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El Paso COVID-19 spread remains at stubbornly high levels

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COVID-19 continues to spread through El Paso County — which has the second-highest infection rate and 10th-highest death rate among U.S. urban centers — at a dangerously high level. We have had more than 3,300 new weekly infections for four straight weeks, the first time that’s happened since November.

COVID-19 deaths reached their highest levels in five weeks, and the number of novel coronavirus cases requiring intensive care remains stubbornly high.

El Paso continues to lead the state in getting vaccines into the arms of residents, but we have no way of knowing whether those shots are getting to the people who need them most.

Here’s our weekly COVID-19 data update.

New cases

El Paso County has been stuck at 3,300 to 3,500 new weekly cases in January. While that’s below the awful peak we experienced in October and November, it is higher than at any other time during the pandemic.

According to Centers for Disease Control and Prevention data, El Paso has had about 13,376 known COVID-19 infections per 100,000 residents since the start of the pandemic. That is the second-highest rate — behind only Miami-Dade County in Florida — among the nation’s urban counties with more than 500,000 residents.

The continuing high level of community spread is particularly worrisome as new, more infectious variants of COVID-19 fan out across the globe. If one or more of those variants shows up in El Paso while we have high rates of community spread, the number of infections could spike dramatically.

The steps we can take to reduce the spread of COVID-19 remain the same: Limit contact with people outside your home. Practice social distancing. Wash your hands frequently. Wear a mask.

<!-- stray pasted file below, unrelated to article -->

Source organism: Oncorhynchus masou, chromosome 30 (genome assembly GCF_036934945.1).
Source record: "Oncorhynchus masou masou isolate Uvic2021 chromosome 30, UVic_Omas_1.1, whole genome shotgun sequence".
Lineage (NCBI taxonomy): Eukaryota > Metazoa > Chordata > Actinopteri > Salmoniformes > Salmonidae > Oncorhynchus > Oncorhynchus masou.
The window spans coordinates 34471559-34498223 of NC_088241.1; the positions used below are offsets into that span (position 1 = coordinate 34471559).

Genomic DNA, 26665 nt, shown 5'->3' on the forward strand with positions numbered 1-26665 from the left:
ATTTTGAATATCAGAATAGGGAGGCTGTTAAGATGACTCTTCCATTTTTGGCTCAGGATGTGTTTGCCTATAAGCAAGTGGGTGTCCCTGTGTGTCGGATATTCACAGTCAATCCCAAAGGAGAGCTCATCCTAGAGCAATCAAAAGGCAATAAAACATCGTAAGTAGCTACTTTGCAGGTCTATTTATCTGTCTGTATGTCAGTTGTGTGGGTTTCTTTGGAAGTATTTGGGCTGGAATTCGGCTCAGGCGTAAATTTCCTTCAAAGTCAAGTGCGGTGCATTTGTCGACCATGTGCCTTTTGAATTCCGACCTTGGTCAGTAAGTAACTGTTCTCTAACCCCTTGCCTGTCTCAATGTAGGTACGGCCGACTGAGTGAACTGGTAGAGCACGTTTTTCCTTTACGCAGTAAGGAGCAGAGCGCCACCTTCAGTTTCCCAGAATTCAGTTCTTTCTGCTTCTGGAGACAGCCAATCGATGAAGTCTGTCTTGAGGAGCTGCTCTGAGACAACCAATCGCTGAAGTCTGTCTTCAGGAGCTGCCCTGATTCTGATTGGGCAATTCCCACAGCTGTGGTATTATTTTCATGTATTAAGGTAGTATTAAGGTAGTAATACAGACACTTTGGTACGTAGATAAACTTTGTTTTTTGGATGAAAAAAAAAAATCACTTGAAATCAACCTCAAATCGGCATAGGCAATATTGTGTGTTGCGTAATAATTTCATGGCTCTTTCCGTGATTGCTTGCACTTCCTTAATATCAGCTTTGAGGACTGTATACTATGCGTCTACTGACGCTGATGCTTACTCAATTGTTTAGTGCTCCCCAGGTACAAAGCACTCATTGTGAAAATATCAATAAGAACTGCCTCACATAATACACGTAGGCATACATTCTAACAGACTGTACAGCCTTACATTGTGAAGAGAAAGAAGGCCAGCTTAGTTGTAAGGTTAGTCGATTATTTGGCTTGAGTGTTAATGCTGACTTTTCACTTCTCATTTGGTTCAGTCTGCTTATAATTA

Because of the spread of more infectious variants, scientists are encouraging people to wear two masks while in public, or switch to a higher grade of mask.

Vaccinations

The percentage of El Pasoans with at least one dose of the COVID-19 vaccine is almost 50% higher than the statewide number. We continue to have the highest vaccination rate of any large Texas county, with 11.8% of our population age 16 and older receiving at least one vaccine dose.

More than 78,000 El Pasoans have now received at least one dose of vaccine as of Sunday; almost 19,000 have received both doses.

While our comparatively high vaccination rate is good news, we don’t know whether those doses are getting to the people who need them most, as Molly Smith has reported in recent days.

The primary way of determining who gets vaccines at the two major hubs — online registration — raises equity issues around age, internet access, transportation availability and ability to speak English, Smith reported.

Additionally, the two vaccine providers at the hubs that provide the bulk of vaccines — the city government and University Medical Center — have not been reporting race and ethnicity data, Smith reported.

Hispanics in El Paso comprised 92% of infections and 89% of deaths in El Paso, even though they make up 82% of the population. Without race and ethnicity data, there’s no way policy makers and the community can know whether vaccines are reaching the most vulnerable. The state reiterated this past week that vaccine providers must capture and report race and ethnicity data.

The main challenge to getting people vaccinated remains getting doses to local communities.